NATO is coming to Chicago in a few weeks for its 25th summit since its founding in 1949. It means 28 nations and their leaders, some 2000 international journalists, and un-reported numbers of Chicago Police, National Guard, Secret Service and rooftop sniper-patrols as the international community gets a look at our city, and our city gets a look at the international community.
Second to a seat on the Shuttle, it may be Chicagoans’ best opportunity to sense just how big the world is, and how inter-dependent the planet’s 7 billion bumping-into-one-another lives actually are. Perhaps helping us to frame the presidential campaign’s coming debate over the value of returning to that 19thC spirit of rugged individualism some of us cheer.
Still, Chicago’s impending spectacle of Globalism can’t quite overshadow the splendors of our Localism. Of our city’s many local neighborhood communities, each a little ethnic and caste enclave all its very own. If NATO is bringing the world to us, our city already is home to most of the world. With more Poles, Italians, Germans, and Jews than in most of the cities in their own home lands.
We’re not the biggest metropolis [only 2,700, 000 down from our high of 3,700.000 in 1950]. And we’re not ranked the finest [that always goes to New York, London or Paris]. But find another world-class city which has better encouraged its local communities to hold and honor their proud Localism? All the while, still fueling their emerging Globalism.
From Albany Park, Andersonville and Austin to Woodlawn, West Pullman and Wrigleyville, many of our community enclaves took shape from out of the ashes of the Great Chicago Fire in 1871. Irish and German, Polish and Italian, Black and Mexican, Asian and Arab. Over this century-and-a-half, it’s happened in ways that keep sociologists busy spinning new demographic theories to explain each community’s unique birth, childhood, middle age, and often gentrifying rebirth such as in DePaul, Lincoln Park, Lakeview, Bucktown and Pilsen.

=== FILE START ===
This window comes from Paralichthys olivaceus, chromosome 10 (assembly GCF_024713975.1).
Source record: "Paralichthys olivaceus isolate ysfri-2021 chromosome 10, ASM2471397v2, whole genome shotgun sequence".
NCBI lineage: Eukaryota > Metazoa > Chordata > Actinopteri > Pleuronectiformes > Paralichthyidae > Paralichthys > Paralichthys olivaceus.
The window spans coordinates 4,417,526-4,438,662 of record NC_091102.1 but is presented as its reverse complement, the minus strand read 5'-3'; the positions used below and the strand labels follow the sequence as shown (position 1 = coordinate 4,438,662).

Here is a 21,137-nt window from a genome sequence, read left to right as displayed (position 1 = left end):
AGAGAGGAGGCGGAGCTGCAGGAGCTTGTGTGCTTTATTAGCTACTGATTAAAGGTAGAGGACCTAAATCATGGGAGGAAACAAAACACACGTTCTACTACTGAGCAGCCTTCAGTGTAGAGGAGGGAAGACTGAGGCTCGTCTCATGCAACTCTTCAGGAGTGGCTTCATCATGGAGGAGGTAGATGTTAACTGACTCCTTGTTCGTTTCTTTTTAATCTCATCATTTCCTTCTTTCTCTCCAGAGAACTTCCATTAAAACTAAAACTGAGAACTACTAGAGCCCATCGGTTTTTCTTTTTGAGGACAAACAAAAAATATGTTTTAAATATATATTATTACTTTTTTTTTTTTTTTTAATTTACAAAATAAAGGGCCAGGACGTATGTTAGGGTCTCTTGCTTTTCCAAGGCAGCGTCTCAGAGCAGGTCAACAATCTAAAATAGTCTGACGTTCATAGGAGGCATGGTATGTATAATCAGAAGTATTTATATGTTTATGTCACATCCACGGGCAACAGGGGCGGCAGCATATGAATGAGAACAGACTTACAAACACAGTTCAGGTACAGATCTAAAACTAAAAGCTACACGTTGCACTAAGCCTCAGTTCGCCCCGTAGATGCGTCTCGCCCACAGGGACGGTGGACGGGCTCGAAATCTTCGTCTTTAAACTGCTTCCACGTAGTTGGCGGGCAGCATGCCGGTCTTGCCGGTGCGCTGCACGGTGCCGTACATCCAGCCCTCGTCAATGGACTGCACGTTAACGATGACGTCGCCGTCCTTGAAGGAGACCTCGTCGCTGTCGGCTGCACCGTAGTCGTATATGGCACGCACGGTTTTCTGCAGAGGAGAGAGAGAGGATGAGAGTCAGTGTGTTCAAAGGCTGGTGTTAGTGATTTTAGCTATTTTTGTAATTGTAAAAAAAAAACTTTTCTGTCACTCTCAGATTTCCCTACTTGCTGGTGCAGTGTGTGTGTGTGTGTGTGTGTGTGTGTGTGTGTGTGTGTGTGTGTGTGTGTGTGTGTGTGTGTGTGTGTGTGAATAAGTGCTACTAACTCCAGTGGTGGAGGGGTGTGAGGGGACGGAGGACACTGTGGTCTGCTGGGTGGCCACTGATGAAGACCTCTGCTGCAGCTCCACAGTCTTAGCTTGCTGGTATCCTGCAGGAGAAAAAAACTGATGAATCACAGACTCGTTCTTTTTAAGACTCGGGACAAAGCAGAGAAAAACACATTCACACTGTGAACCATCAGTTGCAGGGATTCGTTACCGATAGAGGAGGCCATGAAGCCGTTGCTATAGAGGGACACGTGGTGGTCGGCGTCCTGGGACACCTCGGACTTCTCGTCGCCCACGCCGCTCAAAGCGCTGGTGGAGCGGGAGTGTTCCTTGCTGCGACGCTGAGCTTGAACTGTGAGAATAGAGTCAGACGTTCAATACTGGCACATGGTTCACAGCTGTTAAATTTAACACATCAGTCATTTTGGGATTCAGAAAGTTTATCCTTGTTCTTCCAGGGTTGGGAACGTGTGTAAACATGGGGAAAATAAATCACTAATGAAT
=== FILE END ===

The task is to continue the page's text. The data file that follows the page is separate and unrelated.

NATO members may not have the time, but we do to take one of the daily sight-seeing bus and boat tours. Or, better yet, to walk these streets and stores whenever it’s practical. You can virtually sense when you’re entering one of these communities. Each looks different. feels different. is different.
This has a lot to do with our distinctive neighborhood festivals and feasts. More than 100 each year bubble up from the passions and purposes of the local neighbors, retailers, and churches. We may be cocooned inside our homes most nights of the year, but on these special occasions we spill out into the streets and actually talk to one another!
But why wait for the events when the everyday is already available. The everyday mom&pop shops, the corner taverns, the nearby parks, plus the passel of schoolyards, stores and factories which pump everyday life into our get-ahead local communities. Contrary to the 10 o’clock news, the large majority are unpretentiously functioning every new day. Compelling our better angels to believe that, yes, both our city-of-cities and the world in which it thrives are still making it.
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